In his family and community, this man was a living legend. He enlisted in the Army Air Force shortly after Pearl Harbor and served in the South Pacific for the duration of the war. He returned home to his wife and they built a house across from the family home which had been standing since the Civil War. He started a business and was well-known in the community. He was a patriot, an outdoorsman, a good man, and a faithful attendee of the same church his ENTIRE life - all 99 years (excepting those during the war).


Lunch was always served promptly at Noon. Grandpa made his way into the kitchen at twelve o’clock on the dot without fail. The family would circle around and grace was said. Grandpa said grace….and it was in all honesty a grace that was by no means out of the ordinary. But his closing of the prayer was unforgettable to me.


“And Lord, forgive us our many sins.”


I had never heard anyone end a prayer in such a way. I was awed at the fact that the patriarch of a family would admit that HE had sin and that he would ask forgiveness on behalf of all those gathered around his table.


I would come to find that  this phrase of repentance was how Grandpa chose to close all of his prayers.


I don’t consider my childhood or my being raised in the church as anything but normal. I think my parents and those around me did a good job of showing me Jesus. But I confess that repentance was not an emphasis or even a focus in my everyday life. My little mind thought, “Of course, Jesus died for me. My parents love me to pieces, why wouldn’t Jesus give His life for me?”


For real y’all. This was the thought in my head for YEARS.


So when Grandpa prayed, it was a defining moment. It was a moment when I realized that every prayer this man prayed ended with a true repentance of sin. He felt the weight of his sin personally. And it cut him to the heart.


This is a man that unquestionably in our culture would be seen as a shining example. And in our current culture he would have nothing to apologize for or repent of.


And yet, repentance was his daily posture.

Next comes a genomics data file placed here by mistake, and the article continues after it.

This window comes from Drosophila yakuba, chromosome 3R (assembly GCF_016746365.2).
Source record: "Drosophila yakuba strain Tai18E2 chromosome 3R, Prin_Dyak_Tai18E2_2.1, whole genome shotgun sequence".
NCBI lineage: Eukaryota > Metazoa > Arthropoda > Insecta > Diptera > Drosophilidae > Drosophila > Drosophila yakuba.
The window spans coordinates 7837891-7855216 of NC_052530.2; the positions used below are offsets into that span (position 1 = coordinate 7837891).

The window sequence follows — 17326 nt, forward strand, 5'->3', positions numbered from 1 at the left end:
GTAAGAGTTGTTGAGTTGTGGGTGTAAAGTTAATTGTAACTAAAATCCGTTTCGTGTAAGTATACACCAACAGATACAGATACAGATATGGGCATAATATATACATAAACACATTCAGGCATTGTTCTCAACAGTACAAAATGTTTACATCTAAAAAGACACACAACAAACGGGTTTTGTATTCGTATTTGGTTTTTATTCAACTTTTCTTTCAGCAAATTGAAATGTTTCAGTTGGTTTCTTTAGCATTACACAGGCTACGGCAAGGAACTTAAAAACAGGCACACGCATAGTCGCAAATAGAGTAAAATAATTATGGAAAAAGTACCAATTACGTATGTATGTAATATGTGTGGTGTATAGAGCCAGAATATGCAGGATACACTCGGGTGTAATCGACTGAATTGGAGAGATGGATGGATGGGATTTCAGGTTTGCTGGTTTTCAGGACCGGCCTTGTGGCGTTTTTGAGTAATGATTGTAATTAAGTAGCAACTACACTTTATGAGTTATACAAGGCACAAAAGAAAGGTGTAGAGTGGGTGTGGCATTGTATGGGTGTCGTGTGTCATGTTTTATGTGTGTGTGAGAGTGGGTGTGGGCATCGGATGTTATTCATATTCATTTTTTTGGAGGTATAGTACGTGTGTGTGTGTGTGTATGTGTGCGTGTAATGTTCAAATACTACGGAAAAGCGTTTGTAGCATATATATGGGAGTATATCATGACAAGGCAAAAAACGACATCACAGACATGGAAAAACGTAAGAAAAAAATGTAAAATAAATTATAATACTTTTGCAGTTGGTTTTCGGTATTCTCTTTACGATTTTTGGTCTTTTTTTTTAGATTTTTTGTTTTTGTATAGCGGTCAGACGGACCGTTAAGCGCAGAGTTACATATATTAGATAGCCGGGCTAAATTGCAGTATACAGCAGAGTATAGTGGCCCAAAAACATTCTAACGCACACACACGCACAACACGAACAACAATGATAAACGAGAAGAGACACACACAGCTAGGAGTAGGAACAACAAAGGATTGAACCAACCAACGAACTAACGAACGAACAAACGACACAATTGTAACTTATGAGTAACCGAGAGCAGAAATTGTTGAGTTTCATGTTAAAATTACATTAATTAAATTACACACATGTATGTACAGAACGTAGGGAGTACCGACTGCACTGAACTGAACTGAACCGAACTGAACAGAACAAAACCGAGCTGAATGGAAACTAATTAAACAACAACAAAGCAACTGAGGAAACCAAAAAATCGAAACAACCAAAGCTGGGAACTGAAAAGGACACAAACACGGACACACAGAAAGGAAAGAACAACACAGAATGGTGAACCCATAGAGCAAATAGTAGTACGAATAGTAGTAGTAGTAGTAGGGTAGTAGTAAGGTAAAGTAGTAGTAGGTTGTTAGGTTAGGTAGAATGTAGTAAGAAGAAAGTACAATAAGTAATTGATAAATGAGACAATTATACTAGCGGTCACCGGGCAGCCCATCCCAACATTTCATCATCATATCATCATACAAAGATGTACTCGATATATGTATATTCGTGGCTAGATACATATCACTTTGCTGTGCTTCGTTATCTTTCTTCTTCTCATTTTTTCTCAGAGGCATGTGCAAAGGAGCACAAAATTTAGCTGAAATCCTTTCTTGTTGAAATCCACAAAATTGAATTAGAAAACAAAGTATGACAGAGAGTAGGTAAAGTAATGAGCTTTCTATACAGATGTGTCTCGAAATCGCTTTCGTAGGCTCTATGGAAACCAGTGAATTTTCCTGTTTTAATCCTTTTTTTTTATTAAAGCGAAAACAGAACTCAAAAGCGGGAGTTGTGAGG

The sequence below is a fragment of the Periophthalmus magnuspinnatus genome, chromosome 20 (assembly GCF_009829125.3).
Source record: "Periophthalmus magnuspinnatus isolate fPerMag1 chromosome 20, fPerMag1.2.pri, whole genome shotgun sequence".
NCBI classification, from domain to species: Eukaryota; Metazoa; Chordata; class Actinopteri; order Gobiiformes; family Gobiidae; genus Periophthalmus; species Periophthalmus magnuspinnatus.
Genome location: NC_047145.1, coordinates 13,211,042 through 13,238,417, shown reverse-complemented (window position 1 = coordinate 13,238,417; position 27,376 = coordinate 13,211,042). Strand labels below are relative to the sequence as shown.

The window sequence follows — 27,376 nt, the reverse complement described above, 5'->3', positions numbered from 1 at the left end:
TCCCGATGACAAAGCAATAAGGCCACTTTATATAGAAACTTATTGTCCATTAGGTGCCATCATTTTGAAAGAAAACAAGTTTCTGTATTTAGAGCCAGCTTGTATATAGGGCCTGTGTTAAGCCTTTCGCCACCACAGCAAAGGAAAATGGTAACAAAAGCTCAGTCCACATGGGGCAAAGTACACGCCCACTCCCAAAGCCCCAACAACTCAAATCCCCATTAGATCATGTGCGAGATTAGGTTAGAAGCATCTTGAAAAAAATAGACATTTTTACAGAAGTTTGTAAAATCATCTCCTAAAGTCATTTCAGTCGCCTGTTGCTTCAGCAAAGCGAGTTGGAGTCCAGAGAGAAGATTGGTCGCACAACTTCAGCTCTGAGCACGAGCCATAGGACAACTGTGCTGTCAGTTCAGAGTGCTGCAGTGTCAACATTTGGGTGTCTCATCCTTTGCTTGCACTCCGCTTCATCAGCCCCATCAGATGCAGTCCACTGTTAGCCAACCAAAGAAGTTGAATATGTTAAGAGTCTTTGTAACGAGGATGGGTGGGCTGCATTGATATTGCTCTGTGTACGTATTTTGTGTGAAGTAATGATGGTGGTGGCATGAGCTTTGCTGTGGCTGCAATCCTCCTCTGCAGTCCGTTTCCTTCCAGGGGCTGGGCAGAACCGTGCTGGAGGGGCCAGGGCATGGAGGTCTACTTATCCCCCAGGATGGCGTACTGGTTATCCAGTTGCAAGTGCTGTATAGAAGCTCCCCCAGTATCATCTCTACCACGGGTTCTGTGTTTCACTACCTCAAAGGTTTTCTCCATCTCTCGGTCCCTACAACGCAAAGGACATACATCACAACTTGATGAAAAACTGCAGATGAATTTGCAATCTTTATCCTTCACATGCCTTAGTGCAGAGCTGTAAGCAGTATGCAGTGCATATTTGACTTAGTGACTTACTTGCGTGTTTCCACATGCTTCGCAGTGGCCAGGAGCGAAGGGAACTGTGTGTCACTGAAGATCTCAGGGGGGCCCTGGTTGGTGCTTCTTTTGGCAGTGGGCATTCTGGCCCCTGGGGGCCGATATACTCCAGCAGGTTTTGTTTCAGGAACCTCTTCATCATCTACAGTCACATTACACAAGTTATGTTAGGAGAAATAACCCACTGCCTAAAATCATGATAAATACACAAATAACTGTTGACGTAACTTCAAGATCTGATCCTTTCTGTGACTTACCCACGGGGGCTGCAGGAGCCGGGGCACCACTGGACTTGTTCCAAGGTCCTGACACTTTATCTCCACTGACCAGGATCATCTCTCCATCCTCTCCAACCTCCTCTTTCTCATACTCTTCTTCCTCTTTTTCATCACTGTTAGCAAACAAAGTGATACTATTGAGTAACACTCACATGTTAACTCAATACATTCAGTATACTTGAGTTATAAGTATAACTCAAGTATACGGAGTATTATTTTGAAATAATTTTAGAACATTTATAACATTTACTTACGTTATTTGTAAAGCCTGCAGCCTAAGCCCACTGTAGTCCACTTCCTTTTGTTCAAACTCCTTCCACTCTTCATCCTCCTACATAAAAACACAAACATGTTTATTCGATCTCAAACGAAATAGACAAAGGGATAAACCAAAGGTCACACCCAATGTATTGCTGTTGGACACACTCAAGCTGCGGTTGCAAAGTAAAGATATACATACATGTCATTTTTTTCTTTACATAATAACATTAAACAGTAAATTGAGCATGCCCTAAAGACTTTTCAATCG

Repentance should be our daily posture. Honesty should be our daily posture.


it keeps us authentic and approachable. Have you every walked into a room filled with people who have their stuff together? It’s unnerving being the only train wreck in the room. Beyond that, repentance keeps us accountable.


Last night, I read an article about a pastor and seminary professor who committed suicide as a result of the Ashley Madison hack. The weight of his sin crushed him and in his darkest moment, he doubted the love and forgiveness of his family, his church, his community, and maybe even his God. How tragic.


Matt summed it up in his sermon - “The dysfunction - in every relationship, in your family, in your personal life, in our collective life as a church - you can trace a line back (one-to-one correlation) with a failure to be honest, with a failure to be vulnerable about what I have done or how I feel about what you have done.”


Confession and repentance introduces LIGHT into the darkness.


Repentance is the beginning of healing.


Repentance is a safe place. It shouldn’t be a scary place. It should not be lonely. Namely, because we are all broken people - each and every one of us has sinned and fallen short of the glory of God and should find ourselves in a place of repentance everyday.


We are all sinners. From the greatest to the least.


A few weeks ago I wrote about how the lost don’t need perfect people, they need honest people who will walk with them in the brokenness of life.


So, let's admit that we aren’t perfect. Let's talk about our struggles. Let' admit our brokenness.  Let's REPENT of our sins against God and against others. And together let's ask God to forgive us our many sins….with every prayer.


Author: Lydia Wells